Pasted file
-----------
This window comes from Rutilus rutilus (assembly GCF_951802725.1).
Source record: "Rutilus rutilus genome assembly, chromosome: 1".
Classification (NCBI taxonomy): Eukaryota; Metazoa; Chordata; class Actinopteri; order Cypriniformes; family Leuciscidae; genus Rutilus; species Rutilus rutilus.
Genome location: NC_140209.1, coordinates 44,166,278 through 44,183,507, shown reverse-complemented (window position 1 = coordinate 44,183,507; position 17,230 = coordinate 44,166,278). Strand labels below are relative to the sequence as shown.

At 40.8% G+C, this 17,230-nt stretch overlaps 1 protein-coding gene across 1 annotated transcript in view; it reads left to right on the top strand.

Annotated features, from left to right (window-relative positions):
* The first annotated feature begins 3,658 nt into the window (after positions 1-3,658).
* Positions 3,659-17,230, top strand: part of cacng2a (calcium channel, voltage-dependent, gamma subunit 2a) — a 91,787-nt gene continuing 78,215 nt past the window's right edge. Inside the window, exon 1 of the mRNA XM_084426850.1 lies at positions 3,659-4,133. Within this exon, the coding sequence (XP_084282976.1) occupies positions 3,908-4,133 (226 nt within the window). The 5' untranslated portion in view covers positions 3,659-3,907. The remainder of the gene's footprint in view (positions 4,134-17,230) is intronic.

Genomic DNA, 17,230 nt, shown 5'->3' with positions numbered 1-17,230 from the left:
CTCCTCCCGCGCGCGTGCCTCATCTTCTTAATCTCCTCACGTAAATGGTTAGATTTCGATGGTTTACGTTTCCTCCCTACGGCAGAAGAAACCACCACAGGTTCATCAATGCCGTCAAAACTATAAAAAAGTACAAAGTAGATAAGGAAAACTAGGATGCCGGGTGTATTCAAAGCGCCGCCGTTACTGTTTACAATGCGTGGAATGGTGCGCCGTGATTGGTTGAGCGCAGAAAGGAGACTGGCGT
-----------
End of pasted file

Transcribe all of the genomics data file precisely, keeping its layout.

This window comes from Rutilus rutilus (assembly GCF_951802725.1).
Source record: "Rutilus rutilus genome assembly, chromosome: 1".
Classification (NCBI taxonomy): Eukaryota; Metazoa; Chordata; class Actinopteri; order Cypriniformes; family Leuciscidae; genus Rutilus; species Rutilus rutilus.
Genome location: NC_140209.1, coordinates 44,166,278 through 44,183,507, shown reverse-complemented (window position 1 = coordinate 44,183,507; position 17,230 = coordinate 44,166,278). Strand labels below are relative to the sequence as shown.

At 40.8% G+C, this 17,230-nt stretch overlaps 1 protein-coding gene across 1 annotated transcript in view; it reads left to right on the top strand.

Annotated features, from left to right (window-relative positions):
* The first annotated feature begins 3,658 nt into the window (after positions 1-3,658).
* Positions 3,659-17,230, top strand: part of cacng2a (calcium channel, voltage-dependent, gamma subunit 2a) — a 91,787-nt gene continuing 78,215 nt past the window's right edge. Inside the window, exon 1 of the mRNA XM_084426850.1 lies at positions 3,659-4,133. Within this exon, the coding sequence (XP_084282976.1) occupies positions 3,908-4,133 (226 nt within the window). The 5' untranslated portion in view covers positions 3,659-3,907. The remainder of the gene's footprint in view (positions 4,134-17,230) is intronic.

Genomic DNA, 17,230 nt, shown 5'->3' with positions numbered 1-17,230 from the left:
CTCCTCCCGCGCGCGTGCCTCATCTTCTTAATCTCCTCACGTAAATGGTTAGATTTCGATGGTTTACGTTTCCTCCCTACGGCAGAAGAAACCACCACAGGTTCATCAATGCCGTCAAAACTATAAAAAAGTACAAAGTAGATAAGGAAAACTAGGATGCCGGGTGTATTCAAAGCGCCGCCGTTACTGTTTACAATGCGTGGAATGGTGCGCCGTGATTGGTTGAGCGCAGAAAGGAGACTGGCGT